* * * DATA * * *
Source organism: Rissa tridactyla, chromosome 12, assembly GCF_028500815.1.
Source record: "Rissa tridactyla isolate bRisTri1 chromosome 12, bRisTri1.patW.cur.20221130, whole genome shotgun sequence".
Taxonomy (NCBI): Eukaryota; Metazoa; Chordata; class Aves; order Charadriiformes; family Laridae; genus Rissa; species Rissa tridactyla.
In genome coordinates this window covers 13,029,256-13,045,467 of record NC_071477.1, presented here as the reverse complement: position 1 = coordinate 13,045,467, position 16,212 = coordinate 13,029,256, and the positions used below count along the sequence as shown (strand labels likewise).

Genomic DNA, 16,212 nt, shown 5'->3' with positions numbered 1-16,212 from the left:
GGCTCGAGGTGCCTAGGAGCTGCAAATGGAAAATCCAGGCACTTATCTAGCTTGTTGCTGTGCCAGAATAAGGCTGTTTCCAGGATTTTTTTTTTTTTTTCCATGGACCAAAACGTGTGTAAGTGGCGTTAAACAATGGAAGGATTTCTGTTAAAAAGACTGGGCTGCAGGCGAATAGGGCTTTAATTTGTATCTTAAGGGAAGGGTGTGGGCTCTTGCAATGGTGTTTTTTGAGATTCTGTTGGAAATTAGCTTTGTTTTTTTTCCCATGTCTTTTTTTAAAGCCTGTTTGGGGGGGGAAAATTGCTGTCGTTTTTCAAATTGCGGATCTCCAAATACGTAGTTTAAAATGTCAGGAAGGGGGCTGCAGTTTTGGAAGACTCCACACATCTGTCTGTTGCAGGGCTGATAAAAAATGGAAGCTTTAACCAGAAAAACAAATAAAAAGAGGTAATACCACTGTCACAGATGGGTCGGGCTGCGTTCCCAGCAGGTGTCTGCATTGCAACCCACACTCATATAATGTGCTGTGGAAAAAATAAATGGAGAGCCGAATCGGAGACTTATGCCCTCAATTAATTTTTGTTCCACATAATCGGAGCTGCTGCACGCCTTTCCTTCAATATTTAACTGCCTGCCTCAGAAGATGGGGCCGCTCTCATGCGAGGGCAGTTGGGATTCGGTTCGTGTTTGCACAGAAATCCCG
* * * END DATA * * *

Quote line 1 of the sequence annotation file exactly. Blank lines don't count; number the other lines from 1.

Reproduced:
Source organism: Rissa tridactyla, chromosome 12, assembly GCF_028500815.1.